An Augusta law firm has launched a campaign warning young drivers that “'Send' Could Be the End” if they text and drive, and is taking the presentation to schools around the CSRA, including South Aiken High School.
Attorneys Reid Sanders and Melissa Detchemendy addressed several classes on Friday with a common message: Don't think it can't happen to you.
“We do a lot of personal injury work, and see a lot of people injured from texting and driving (crashes),” Detchemendy said. “Kids don't realize how dangerous it is. It's stuff your brain does that you can't control.”
Brain behavior is what Detchemendy and Sanders emphasized during their presentation on Friday, while also giving the students facts and figures.
“A normal text is about five seconds. It doesn't seem that long because you're thinking about what you're going to write,” Sanders said. “If you're going 55 mph, that's 100 yards.”
Texting while driving increases your chance of an accident 23 times.
“It's one of those things we all have in us that, we think we're invincible,” Sanders said. “We thinking nothing bad's gonna happen to us.”
One video simulated “motion-induced blindness,” during which focusing on one object causes other objects to “disappear” from your line of vision.
“The brain is able to filter out what it thinks is not important,” Sanders said. “And when you're focusing on a phone, your brain is focusing on the phone and thinking, 'That's what's important,' and the other things around you can disappear.”
Sanders gave the students tips to avoid texting while driving, including putting their phones out of reach, turning them on silent or having someone else in the car text for them. He also told them about downloadable apps that can disengage your phone if your car is traveling a certain speed, but also send a text telling anyone who messages you that you're driving.
Senior Callie Traver was surprised by some of the facts, particularly the “100 yards in five seconds.”
“I always think, 'Oh, I'm just looking down for a few seconds. I'm probably not going that far,'” she said. “But that opened my eyes. You actually are going a big distance.”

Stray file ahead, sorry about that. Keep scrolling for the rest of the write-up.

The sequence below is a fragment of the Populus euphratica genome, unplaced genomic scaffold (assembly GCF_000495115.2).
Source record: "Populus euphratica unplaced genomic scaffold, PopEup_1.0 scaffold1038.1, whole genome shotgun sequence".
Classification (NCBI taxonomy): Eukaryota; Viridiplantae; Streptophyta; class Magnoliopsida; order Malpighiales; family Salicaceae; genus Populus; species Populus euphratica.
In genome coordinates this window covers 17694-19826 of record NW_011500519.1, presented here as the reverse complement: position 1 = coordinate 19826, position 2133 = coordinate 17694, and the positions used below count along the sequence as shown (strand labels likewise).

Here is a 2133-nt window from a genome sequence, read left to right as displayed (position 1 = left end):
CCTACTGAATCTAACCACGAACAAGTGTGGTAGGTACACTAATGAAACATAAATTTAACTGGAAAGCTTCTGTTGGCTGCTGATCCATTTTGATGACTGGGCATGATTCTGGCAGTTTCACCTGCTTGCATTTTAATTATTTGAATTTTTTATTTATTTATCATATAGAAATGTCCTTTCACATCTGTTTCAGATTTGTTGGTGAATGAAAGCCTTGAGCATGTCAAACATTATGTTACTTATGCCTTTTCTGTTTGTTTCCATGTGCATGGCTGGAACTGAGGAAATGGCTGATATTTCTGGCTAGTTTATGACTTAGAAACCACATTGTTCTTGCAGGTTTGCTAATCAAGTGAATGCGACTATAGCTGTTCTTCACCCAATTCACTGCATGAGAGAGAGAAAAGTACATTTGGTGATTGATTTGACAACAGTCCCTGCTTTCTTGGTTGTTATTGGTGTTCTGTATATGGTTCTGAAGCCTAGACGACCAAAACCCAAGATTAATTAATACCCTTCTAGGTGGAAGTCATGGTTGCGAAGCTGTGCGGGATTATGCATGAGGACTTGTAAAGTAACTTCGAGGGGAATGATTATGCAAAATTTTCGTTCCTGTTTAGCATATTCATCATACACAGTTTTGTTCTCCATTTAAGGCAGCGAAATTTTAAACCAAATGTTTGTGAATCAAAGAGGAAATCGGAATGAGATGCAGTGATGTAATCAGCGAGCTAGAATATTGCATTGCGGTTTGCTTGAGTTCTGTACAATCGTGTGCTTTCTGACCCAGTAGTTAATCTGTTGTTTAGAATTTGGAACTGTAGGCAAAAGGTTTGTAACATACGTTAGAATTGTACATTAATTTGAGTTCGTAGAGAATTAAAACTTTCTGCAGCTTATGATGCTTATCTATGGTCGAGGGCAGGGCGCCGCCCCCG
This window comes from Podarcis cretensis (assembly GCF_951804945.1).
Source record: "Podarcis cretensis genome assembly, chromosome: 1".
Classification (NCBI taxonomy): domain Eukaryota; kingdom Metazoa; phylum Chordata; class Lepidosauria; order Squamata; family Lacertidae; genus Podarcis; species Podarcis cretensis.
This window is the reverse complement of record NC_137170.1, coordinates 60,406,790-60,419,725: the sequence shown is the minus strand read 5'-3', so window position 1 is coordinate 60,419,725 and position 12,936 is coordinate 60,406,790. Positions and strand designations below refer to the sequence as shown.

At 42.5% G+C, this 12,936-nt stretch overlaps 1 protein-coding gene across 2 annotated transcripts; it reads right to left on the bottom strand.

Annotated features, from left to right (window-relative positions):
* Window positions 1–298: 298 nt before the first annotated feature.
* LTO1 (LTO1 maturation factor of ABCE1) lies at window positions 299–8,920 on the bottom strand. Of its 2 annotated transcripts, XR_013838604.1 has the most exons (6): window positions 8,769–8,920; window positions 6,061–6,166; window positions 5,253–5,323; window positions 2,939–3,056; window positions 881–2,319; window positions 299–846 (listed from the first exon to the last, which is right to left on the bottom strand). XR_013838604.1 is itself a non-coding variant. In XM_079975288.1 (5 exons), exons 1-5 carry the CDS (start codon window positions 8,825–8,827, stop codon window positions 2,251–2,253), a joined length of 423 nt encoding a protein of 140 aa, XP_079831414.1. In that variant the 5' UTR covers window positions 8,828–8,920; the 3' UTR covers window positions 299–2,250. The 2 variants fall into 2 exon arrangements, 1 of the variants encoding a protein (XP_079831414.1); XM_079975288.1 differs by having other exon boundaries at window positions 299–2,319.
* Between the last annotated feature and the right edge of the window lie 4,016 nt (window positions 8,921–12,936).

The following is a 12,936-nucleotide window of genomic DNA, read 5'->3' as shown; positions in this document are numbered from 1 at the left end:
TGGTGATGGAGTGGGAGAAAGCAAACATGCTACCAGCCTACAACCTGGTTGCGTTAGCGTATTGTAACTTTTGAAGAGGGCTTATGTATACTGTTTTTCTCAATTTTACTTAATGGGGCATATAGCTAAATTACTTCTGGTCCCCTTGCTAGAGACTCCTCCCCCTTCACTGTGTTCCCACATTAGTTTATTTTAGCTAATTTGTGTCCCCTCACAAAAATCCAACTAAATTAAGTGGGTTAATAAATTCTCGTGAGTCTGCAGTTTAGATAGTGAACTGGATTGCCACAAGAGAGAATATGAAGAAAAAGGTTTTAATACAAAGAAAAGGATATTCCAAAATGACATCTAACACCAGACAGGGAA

Rob Lovejoy teaches marketing at South Aiken and is also the advisor for the school's chapter of Distributive Education Clubs of America. He heard about Vic Hawk Law Group's presentation and wanted his students to see it.
“They are so in tune to cellphones and technology. It's part of their everyday life,” Lovejoy said, adding that he was guilty of texting while driving. “After a few times of almost wrecking, it opened my eyes.”
The law group has made the presentation at middle and high schools around the CSRA, as well as to clubs and civic organizations. If you want the group to speak at your school or organization, call Vic Hawk Law Group at 706-722-3500, or email at firstname.lastname@example.org. You can also visit the “Send Could Be the End” Facebook page.
Staff photo by Teddy Kulmala Sydney Panzer writes a text message on her cellphone during an exercise demonstrating how far a vehicle can travel while the driver writes a text. The exercise was part of Vic Hawk Law Group’s “Send Could Be the End” campaign, which was presented on Friday to classes at South Aiken High School.×
Staff photo by Teddy Kulmala South Aiken High School students used their cellphones for an exercise during Friday’s presentation of “Send Could Be the End.”×